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Mail Order

Just the thing for summer and every carrier can afford to buy one- Deeds and manley advertisement for a mail cart by mail order
One could order a mail cart by mail order, but it would be delivered by private express.

Have you started your holiday shopping yet? It's getting to be that time of year when mailboxes get stuffed full with circulars and catalogs advertising the newest, hottest, and most fashionable items that you just have to buy for your loved ones this season. Although in recent years competition with online sites and warehouses has characterized the industry, mail-order catalogs remain a popular way to advertise wares to a large and widely dispersed population.

In the 1840s and 1850s, circulars were a commonly used way to attract business from the local community. One to three sheets, briefly listing what was carried in stock, would be folded together (fasteners increased postage rates) and sent through the mail. Some businesses began advertising that goods could be ordered by mail by writing a request letter back to the company.

However, there were problems in this fledgling industry. The Post Office Department had not yet established door-to-door delivery of packages. Before 1863, packages were sent through private shipping companies and dropped off at the nearest depot where customers then had to go out and pick them up. The United States Postal Act passed on February 27, 1861 allowed packages weighing less than four pounds to be sent by mail directly to the consumer. It was followed by the Postal Act passed on March 3, 1863, which set up a system of classification and standard rates for mailed items. Packages fell into the "all other mailable matter" third class category. In 1879, the classification laws were repealed and replaced by a more rigidly defined system, including a new fourth class dedicated to merchandise. The establishment of the Postal Money Order system in 1864 addressed the problem of theft and security that had been plaguing mail order from the beginning.

An early Rural Free Delivery truck with the sign 'Produce Direct from Lancaster County, The Garden Spot of Penna. to New York City, Parcel Post Trial Trip'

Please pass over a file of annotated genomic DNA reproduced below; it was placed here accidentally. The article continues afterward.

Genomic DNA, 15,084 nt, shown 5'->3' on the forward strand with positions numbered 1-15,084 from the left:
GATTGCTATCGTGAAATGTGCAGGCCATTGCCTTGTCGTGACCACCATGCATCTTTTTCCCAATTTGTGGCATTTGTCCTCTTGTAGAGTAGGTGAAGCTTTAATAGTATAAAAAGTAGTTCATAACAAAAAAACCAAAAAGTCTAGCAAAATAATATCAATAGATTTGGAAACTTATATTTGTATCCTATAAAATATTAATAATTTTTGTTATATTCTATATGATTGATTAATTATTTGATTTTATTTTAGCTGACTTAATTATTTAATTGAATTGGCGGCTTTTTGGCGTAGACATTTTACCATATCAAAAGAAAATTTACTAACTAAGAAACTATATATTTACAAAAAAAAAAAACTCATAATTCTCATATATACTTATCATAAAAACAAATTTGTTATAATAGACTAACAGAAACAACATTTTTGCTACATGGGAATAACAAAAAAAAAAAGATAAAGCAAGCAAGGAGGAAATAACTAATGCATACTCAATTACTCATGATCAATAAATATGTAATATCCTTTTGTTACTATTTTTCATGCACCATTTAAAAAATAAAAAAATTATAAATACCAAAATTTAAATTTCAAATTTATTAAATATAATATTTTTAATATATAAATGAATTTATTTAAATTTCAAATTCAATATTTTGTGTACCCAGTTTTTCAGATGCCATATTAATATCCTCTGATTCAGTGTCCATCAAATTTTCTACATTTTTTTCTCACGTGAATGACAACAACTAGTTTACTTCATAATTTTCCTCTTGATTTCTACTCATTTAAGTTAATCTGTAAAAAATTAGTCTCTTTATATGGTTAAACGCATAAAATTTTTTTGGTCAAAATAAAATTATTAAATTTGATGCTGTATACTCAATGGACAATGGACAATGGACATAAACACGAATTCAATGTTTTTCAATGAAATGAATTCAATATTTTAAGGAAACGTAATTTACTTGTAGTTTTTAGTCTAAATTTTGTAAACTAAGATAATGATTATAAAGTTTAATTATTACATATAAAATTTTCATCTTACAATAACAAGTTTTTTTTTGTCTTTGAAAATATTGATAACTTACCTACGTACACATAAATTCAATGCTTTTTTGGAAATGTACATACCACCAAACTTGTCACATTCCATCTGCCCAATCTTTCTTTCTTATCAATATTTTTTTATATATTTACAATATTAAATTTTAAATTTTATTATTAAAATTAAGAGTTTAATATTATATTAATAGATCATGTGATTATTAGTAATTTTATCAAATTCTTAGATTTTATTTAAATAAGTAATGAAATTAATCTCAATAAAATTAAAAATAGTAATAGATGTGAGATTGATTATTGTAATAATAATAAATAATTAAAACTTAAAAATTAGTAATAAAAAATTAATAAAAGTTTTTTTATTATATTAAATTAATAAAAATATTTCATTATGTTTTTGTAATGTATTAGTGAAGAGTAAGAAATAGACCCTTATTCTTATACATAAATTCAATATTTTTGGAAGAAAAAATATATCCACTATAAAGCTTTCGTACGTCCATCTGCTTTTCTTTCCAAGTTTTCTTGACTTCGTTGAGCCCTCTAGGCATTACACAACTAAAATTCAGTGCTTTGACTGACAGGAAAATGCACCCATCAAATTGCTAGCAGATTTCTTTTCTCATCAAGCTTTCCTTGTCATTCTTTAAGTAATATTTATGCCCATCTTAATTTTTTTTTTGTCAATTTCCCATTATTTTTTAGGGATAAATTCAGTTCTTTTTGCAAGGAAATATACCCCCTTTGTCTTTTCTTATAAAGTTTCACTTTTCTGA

An early Rural Free Delivery truck, making a trial trip between Lancaster County, Pennsylvania and New York City.

By the mid-1870s, change was in the air. Not only were the basic price list circulars expanding, the audience they reached was expanding as well. Circulars started to include pictures and descriptions of products and even articles written by the manufacturers. Infrastructure improvements such as the transcontinental railroad were responsible for improving distribution. In 1896 Rural Free Delivery (RFD) service began as an experiment, vastly increasing the use of mail order beyond urban centers. In the 1890s, RFD provided mail service to hundreds of thousands of farm and country residences, and the service kept on growing. 

By this time, the growth of mail order was beginning to have a visible impact on both urban and rural commerce. It was the era that saw the birth of such giants as Montgomery Ward, Marshall Field's, and Sears, Roebuck, and Co. Large urban department stores were embracing mail order as a means of reaching distant populations. Because of the diversity of the populations they were serving, department stores embraced the strategy of marketing different products to urban and non-urban consumers in vast national advertising campaigns. On January 1st, 1913, domestic Parcel Post Service was finally adopted. The choke-hold of private express companies was broken and Americans could send and receive packages as part of their everyday mail service. The consumer-business connection was on its way.

For further reading

Precious Packages

Written by Cassie Messner
September 2004